Lifestyle Environment 04 Nov 2017 So, let's talk ...
The writer is an author, speaker, trainer, consultant, an entrepreneur and an expert in applied sustainability. Visit: www.CBRamkumar.com.

So, let's talk green: The ‘Ice core’ story of Claude Lorius

Published Nov 4, 2017, 1:50 am IST
Updated Nov 4, 2017, 7:08 am IST
Between 23,000 and 9,000 years ago, the amount of Co2 in the atmosphere increased by 80 ppm, rising from 180 to 260 ppm.
Representational image
 Representational image

In all of science, one name stands out as the holy oracle of climate change and that name is Claude Lorius. He is known today a climate change and glacial oracle. In 1963 when defending his physics Ph.D. thesis, he described how past temperatures can be reconstructed using measurements of oxygen and hydrogen isotopes in ice. He hypothesized that tiny air bubbles in the ice samples must represent the composition of atmospheric gases at the time of encapsulation.  With this he developed the capability to look into the past like no man has ever done - he could see thousands of years into the past by examining ice cores from the Antarctic and predict the future of our planet. Over his 60 year career, he took part in 22 expeditions into the Antarctic, collecting ice cores that would tell the tale of Earth's climate history. In the 70's, Lorius and his colleagues collected at least three tons of ice cores during 20 expeditions, and demonstrated how to discover temperatures that prevailed in the planet hundreds and thousands of years ago. 

Since then, many more records have been measured including the longest yet recovered during the European Project for Ice Coring in Antarctica Dome C, which spans the past 740 000 years. These records provide proof that what scientists are seeing today is way more alarming when compared to the past eight swings between ice ages, known as glacials, and warm periods. More details were revealed in the World Meteorological Organisation's (WMO) Annual Greenhouse Gas Bulletin, published by the Atmospheric Environment and Research Division of WMO's Research Department every year. It reports the latest trends and atmospheric burdens of the most influential, greenhouse gases; carbon dioxide (Co2), methane, and nitrous oxide. These three major gases alone contribute about 88% of the increase in temperatures by changes in greenhouse gases occurring since 1750, the beginning of the industrial age. The latest Green House Gas bulletin released last week, details how some 23 000 years ago, Earth emerged from the last ice age, as atmospheric Co2 concentrations and temperature began to rise.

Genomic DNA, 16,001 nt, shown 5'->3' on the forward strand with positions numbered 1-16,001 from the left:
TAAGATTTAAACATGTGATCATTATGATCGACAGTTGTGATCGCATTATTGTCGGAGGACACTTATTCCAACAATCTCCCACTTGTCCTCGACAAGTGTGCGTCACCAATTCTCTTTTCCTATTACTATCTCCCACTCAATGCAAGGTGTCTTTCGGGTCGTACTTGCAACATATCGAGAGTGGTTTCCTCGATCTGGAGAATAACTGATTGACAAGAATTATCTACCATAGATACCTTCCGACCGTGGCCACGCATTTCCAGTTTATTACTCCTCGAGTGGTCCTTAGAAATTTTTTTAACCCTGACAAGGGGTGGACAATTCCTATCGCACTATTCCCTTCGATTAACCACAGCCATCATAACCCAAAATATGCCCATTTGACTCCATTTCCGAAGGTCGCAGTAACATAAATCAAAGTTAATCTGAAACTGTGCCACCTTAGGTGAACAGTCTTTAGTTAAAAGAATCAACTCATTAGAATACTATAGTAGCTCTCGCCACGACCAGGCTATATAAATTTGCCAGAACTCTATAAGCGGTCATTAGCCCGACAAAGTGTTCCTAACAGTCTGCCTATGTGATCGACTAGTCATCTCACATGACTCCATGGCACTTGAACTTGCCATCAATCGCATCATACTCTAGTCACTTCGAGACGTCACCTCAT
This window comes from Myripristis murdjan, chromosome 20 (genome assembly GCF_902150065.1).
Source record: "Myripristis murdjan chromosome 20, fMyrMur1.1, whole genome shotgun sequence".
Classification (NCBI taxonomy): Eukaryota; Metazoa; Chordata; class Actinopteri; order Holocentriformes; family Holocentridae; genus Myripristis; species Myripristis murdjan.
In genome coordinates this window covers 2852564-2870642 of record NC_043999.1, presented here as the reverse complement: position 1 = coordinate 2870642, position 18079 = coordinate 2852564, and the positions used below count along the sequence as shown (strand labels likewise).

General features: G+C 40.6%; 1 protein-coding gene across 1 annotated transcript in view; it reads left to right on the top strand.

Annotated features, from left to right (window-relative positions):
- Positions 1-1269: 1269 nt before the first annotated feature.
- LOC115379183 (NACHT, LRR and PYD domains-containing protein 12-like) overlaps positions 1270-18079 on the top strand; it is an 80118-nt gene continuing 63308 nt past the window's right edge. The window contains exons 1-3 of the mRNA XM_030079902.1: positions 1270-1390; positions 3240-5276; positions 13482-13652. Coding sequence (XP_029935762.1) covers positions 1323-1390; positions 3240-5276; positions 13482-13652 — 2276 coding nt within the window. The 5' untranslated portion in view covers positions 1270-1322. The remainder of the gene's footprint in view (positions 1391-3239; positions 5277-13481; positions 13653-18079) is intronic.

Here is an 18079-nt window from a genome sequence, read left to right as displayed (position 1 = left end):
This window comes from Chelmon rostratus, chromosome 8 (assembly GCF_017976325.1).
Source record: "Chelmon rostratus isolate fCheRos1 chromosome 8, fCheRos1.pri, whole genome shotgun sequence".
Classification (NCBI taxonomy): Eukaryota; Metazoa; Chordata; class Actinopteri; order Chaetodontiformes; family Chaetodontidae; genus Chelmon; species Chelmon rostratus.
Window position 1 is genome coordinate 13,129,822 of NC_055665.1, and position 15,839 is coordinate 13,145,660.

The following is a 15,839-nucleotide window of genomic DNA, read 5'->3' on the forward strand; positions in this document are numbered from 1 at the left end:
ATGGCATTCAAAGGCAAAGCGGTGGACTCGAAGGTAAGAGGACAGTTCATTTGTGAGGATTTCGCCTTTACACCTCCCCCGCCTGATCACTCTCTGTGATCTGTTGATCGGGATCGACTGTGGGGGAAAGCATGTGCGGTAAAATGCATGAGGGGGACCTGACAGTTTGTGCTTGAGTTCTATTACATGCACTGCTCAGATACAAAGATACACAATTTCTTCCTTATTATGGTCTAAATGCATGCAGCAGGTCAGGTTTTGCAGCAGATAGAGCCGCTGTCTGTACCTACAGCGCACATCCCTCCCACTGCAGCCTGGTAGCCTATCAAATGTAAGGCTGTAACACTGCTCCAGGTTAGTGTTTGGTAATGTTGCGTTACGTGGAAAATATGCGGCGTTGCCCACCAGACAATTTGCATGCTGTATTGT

Between 23,000 and 9,000 years ago, the amount of Co2 in the atmosphere increased by 80 ppm, rising from 180 to 260 ppm. The West Antarctica ice core record reveals three distinct types of Co2 variability during this time period. A slow increase in Co2 at about 10 ppm per 1,000 years between 18,000 and 13 000 years ago, an abrupt increase of 10-15 ppm over 100-200 years have been seen at three time periods- 16,000, 15,000 and 12,000 years ago, and a stable Co2 plateau that lasted about 1,000-1,500 years.  But when we look at the present state of affairs, the GHGB says that the amount of Co2 in the earth's atmosphere grew at record rate in 2016 to a level not seen for millions of years. Atmospheric concentrations of Co2, hit 403.3 ppm, up from 400 ppm in 2015. This growth rate was 50% faster than the average over the past decade, driving Co2 levels 45% above pre-industrial levels and further outside the range of 180-280 ppm seen in cycles of ice ages and warmer periods!  The last time Co2 levels reached 400 ppm was 3-5 million years ago, in the mid-Pliocene era.

 

During that period, global mean surface temperatures were 2-3°C warmer than today, ice sheets in Greenland and West Antarctica melted and even parts of East Antarctica's ice retreated. All this combined caused the sea level to rise 10-20 meters higher than that today! The Guardian describes Claude Lorius as 'an intriguing blend of explorer, scientist and survivor', and the Franklin Institute described him as an 'advocate for the planet and by extension, the human race.' I describe him as a story teller. He got the ice cores that he dug out to tell us stories of the planet from thousands of years ago. It is now revealing that the period we are living in, is turning to be a horror story - unless all of humanity collectively starts to re write the script.  Can we change the ice core story, that says that sea levels can rise up to 10-20 meters like it did millions of years ago? Are we capable of stopping the effects of climate change by reducing the emissions of greenhouse gases that come from burning fossil fuels?  Humanity needs to collectively author a better script for the sake of the planet….for the sake of the human race!

 

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